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Former mayor and photographer headline International Women's Day

Former Miami Shores Mayor Crystal Wagar and Dutch photographer Femke Tewari P’23 ’25 headlined RE’s celebration of International Women’s Day by sharing their thoughts on women’s advances and achievements – and the work yet ahead – during an upper school assembly March 7.

Wagar, an attorney who was the first African-American female to be mayor of Miami Shores, and Tewari, who authored the coffee-table book Miami Women, joined Women Empowerment president Olivia Drulard ’23 on the stage of the Lewis Family Auditorium and reflected on their careers, lives and the state of women in the world.
The roundtable took place in the midst of an assembly that included a historical look at the Everglades School for Girls, which existed from 1955 until its merger with the Ransom School. Women Empowerment members Emma Dvorkin ’24, Maggie Seabrook ’24 and Pia Drulard ’24 donned Everglades School for Girls school uniforms provided by RE archivist Katrina Patchett as part of their presentation. Along with club advisor Jenny Carson '03, they administered a live quiz to their RE peers, asking questions about Everglades School for Girls’ history.

Wagar and Tewari noted that women have come a long way but still face many challenges, especially in some nations outside of the U.S. borders. “It’s always good to look back to see how far we have come,” Tewari said. “But it’s more important to look ahead to all of the things we still need to do.”

Added Wagar: “We are there to protect each other. I often tell women around the world, we do not have the luxury not to stand up and protect each other … We still have work to do to make ourselves equal and make sure our voices are heard.”

Tewari said she was inspired to produce the Miami Women book, which featured portraits of 40 women from 17 different countries, in response to the national divisiveness of 2020. “I really wanted to do something showing the beauty of diversity, instead of focusing on the negatives,” she said. “I wanted to show the stores that make up the fabric of Miami .. The book is also very much about women empowerment.”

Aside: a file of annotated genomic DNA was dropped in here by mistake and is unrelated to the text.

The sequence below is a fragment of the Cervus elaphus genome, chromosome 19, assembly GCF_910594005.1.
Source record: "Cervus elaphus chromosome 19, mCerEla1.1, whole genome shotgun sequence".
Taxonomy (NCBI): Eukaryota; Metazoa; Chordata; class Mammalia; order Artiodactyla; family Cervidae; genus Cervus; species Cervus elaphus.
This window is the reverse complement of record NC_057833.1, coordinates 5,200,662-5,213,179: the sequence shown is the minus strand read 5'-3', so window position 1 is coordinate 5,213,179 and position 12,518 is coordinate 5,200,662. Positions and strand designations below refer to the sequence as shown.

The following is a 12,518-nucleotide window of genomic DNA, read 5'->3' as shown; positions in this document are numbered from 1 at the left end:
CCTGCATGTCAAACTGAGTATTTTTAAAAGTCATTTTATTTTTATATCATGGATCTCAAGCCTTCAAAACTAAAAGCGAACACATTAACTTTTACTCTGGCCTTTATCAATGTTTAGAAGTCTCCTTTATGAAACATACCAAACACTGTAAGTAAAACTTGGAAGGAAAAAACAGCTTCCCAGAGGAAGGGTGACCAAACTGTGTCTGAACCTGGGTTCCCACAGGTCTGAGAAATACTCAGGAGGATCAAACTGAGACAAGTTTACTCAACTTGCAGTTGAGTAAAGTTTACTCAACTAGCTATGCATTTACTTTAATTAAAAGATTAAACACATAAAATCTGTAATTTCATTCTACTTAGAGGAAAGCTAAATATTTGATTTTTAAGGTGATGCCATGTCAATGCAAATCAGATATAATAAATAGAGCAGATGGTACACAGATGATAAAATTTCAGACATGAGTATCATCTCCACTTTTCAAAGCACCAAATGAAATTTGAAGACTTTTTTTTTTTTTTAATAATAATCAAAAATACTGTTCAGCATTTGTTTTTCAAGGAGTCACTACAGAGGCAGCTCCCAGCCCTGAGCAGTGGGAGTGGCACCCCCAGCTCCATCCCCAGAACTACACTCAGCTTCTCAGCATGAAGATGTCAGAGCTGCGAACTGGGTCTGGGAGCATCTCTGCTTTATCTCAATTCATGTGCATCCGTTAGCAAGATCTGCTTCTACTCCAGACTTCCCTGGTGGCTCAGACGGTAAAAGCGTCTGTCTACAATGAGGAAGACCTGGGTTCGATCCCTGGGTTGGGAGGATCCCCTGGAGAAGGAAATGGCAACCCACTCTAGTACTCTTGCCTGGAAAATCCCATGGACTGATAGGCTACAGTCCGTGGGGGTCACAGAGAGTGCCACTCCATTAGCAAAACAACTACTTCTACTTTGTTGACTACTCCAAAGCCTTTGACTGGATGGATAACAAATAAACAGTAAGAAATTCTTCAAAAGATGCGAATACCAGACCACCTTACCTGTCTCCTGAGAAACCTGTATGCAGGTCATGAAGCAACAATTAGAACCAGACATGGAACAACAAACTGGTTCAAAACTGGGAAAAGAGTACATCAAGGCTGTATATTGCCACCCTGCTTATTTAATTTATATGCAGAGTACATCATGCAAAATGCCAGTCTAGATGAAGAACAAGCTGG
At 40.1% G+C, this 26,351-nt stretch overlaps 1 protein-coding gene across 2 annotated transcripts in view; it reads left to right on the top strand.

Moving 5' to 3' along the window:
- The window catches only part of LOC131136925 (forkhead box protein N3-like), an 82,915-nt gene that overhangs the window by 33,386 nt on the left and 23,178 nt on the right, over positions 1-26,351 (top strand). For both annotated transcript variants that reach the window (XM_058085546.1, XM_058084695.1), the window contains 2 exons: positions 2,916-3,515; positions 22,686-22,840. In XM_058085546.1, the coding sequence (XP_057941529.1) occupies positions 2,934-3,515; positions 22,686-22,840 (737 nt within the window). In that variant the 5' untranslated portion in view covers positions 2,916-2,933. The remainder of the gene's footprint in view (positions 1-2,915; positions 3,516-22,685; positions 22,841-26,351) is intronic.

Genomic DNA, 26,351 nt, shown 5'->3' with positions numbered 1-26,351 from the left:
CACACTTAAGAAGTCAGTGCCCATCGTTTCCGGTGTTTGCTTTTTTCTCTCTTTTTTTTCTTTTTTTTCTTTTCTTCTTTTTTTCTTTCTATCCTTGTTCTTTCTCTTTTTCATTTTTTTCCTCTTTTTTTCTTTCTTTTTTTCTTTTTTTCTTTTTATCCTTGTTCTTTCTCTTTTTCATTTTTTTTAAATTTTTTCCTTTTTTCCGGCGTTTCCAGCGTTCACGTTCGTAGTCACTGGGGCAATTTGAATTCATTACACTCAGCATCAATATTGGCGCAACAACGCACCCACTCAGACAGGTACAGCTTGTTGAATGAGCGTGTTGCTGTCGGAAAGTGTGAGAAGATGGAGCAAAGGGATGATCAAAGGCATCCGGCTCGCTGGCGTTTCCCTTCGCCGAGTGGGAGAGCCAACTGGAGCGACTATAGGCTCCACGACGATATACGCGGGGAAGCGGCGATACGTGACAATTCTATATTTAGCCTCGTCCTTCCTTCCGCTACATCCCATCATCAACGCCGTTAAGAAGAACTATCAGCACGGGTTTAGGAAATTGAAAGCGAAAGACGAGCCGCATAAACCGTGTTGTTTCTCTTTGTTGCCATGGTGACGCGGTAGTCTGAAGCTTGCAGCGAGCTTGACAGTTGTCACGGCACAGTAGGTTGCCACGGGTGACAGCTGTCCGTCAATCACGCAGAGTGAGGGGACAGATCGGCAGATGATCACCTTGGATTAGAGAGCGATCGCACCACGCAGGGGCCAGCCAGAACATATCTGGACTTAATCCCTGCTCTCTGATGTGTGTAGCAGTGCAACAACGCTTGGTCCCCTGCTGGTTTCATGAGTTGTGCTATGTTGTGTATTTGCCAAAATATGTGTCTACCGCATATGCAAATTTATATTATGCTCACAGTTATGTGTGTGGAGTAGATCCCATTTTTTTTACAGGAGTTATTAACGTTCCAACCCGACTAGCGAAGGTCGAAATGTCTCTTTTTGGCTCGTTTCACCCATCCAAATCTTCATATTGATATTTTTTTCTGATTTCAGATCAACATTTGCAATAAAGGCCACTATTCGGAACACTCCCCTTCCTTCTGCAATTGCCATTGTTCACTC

Wagar expressed profound gratitude for lessons taught by her grandmother, the first Black woman to get a master’s degree in library science from the University of Minnesota. Wagar recalled being forced to read and submit book reports to her grandmother, who put her five children through colleges that included Harvard and Columbia. 

“I learned from her the value of books, imagination and education,” Wagar said, also noting. “I have lived my life knowing I need to serve a cause that’s greater than myself.”
Founded in 1903, Ransom Everglades School is a coeducational, college preparatory day school for grades 6 - 12 located on two campuses in Coconut Grove, Florida. Ransom Everglades School produces graduates who "believe that they are in the world not so much for what they can get out of it as for what they can put into it." The school provides rigorous college preparation that promotes the student's sense of identity, community, personal integrity and values for a productive and satisfying life, and prepares the student to lead and to contribute to society.